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Let's start with something simple,
But why is it that Math Suks? (He spells it that way in his song; maybe he thinks spelling sux too!)
There's The Question that everybody asks in math class at one point or another, and then there's this one: Why is it that for some of us Math Suks?
The short answer is that math suks when you doesn't understand it.
We tend to hate that which we don't understand. We disdain the subject so much we deride it by saying things like “math suks”. Or we even put ourselves down by saying "I'm not a math person".
But once we begin to crack the code - which for most of us takes us getting Knee Deep into some problems - that hatred of it starts to wear off.
Maybe it’s not quite a Sunny Afternoon way down in Margaritaville but hopefully you’ve experienced the feeling a time or two when you “got it”. The Light Bulb moment.
Perhaps it was changing classes to that one teacher, or Changing Latitudes or Changing Attitudes toward how you thought about math, but that moment finally came after you put in the work.
OK, I know that you're saying, It's not like I love it now... it just suks a little less than before.
That's really what SINT is created to do: to help high school students think math suks just a little less than before we come into the picture. In a sort of crass, but very real way, this speaks to a lot of young people who for the most part have nothing but negative feelings about math. It takes a while to U-turn an ocean liner.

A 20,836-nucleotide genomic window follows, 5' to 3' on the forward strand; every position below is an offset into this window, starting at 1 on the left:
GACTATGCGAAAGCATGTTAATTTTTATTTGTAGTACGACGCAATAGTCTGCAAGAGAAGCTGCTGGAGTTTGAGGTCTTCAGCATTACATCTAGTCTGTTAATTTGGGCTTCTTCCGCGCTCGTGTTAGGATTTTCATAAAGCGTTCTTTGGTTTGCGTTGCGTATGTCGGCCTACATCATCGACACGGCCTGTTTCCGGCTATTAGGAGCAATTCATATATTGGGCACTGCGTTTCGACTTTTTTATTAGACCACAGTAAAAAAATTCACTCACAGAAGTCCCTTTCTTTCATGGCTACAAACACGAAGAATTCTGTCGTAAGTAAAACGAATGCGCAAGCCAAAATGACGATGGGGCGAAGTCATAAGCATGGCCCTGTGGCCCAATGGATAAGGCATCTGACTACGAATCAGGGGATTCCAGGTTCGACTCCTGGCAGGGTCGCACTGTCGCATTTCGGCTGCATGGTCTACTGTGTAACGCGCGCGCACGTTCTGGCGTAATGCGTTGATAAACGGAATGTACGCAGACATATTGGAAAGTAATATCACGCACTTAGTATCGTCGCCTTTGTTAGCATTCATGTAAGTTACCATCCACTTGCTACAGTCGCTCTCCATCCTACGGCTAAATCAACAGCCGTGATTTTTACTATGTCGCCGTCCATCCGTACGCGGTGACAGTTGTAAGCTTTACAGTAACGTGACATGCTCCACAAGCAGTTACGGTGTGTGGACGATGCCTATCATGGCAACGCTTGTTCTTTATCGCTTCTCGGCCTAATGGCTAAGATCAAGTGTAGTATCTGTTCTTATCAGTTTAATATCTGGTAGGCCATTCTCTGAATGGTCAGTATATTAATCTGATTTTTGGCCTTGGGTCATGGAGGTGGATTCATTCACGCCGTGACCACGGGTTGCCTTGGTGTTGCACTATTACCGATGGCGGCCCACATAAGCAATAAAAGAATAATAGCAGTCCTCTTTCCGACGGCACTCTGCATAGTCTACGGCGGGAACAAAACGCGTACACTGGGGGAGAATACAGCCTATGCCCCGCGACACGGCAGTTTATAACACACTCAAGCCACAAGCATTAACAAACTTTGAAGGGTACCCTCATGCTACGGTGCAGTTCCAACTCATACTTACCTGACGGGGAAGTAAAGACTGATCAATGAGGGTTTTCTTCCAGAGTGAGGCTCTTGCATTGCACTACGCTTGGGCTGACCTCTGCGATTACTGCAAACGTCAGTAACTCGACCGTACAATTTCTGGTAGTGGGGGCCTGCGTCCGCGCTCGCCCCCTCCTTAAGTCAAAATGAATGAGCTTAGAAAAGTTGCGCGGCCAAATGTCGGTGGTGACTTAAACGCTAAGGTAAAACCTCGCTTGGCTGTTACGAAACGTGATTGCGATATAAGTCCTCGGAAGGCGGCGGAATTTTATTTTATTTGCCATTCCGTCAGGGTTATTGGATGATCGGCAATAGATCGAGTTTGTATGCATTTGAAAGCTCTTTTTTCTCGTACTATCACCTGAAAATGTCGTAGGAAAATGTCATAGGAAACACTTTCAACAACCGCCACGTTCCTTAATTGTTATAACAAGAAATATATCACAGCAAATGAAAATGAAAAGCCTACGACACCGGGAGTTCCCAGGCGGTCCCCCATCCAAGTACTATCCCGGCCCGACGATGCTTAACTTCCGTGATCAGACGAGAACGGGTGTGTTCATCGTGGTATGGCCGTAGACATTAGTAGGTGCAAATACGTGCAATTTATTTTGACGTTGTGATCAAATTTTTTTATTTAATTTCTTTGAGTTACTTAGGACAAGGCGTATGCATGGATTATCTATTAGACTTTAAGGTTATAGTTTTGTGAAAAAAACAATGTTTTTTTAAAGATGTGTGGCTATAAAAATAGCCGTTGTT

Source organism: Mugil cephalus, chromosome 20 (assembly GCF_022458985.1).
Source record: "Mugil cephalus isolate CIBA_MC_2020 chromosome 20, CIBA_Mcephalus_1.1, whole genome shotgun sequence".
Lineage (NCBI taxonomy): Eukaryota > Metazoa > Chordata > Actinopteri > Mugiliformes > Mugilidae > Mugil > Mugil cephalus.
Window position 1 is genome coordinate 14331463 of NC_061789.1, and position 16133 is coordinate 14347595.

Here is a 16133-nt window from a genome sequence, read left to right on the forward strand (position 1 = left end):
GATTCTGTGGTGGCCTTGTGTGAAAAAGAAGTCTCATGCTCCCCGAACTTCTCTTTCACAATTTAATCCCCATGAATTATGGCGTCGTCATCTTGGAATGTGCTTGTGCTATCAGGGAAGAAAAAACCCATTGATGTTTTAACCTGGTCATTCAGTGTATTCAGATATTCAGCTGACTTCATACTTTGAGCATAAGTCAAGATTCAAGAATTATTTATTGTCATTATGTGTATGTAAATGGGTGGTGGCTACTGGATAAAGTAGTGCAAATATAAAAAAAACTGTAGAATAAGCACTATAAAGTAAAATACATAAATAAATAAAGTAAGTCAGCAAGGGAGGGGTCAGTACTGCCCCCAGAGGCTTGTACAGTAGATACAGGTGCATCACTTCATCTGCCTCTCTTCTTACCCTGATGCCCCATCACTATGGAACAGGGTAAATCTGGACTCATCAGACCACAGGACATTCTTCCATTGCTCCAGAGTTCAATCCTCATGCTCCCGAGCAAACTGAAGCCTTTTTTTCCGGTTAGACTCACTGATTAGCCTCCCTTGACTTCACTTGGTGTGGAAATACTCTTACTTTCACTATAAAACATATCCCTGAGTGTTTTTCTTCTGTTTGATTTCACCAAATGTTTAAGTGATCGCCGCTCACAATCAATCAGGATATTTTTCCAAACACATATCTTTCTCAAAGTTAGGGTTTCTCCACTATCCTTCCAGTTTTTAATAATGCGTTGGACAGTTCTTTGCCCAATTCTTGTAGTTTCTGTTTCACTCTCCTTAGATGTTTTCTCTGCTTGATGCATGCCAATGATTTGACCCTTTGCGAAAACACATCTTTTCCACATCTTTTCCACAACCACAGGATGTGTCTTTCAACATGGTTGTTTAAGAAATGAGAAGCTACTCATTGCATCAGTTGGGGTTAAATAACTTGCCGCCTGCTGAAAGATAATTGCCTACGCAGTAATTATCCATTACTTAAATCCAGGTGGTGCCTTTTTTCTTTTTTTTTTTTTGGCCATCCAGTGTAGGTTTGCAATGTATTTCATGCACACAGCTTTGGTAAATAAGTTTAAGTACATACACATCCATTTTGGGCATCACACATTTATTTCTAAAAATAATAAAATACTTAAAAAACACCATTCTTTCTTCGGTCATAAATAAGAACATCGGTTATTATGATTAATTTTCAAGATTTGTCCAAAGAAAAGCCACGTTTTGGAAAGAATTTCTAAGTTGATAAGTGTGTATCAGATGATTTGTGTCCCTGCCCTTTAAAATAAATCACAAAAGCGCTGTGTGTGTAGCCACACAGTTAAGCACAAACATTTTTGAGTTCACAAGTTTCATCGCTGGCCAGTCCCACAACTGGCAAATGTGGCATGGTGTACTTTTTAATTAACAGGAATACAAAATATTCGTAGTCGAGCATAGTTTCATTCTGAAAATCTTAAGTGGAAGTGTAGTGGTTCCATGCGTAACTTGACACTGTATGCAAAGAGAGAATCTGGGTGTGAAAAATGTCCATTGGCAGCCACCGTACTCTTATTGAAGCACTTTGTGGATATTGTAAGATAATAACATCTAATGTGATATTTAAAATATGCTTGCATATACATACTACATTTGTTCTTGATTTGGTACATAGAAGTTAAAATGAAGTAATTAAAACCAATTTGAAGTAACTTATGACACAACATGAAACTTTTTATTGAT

It could be that a student has never understood math, or just started to lose their way in middle school. Or a student's parent isn't there anymore to help. Or is there but doesn't understand it herself.
SINT was founded - and is funded - by people who understand and appreciate math and want to share that with young people. So many students in high school nowadays are frustrated and defeated in math and other classes.
The vision of SINT is to help students write a new story about overcoming frustration and finding success in school and in life after school.
Mr. Buffett closes his chorus saying, Sometimes I think that I don't know that much, but math suks.
We agree with him, but it doesn't have to stay that way for our young people.
I'll close by saying, Sometimes I think that I don't know that much, but math doesn't have to suk.
P.S. How many Jimmy Buffett songs did you catch hidden in this post? It was seven. Still think math suks? I hear ya... just Breathe In, Breathe Out, Move On. (Eight.)
Mark B. Anderson
Tutor & Founder, Strength in Numbers Tutoring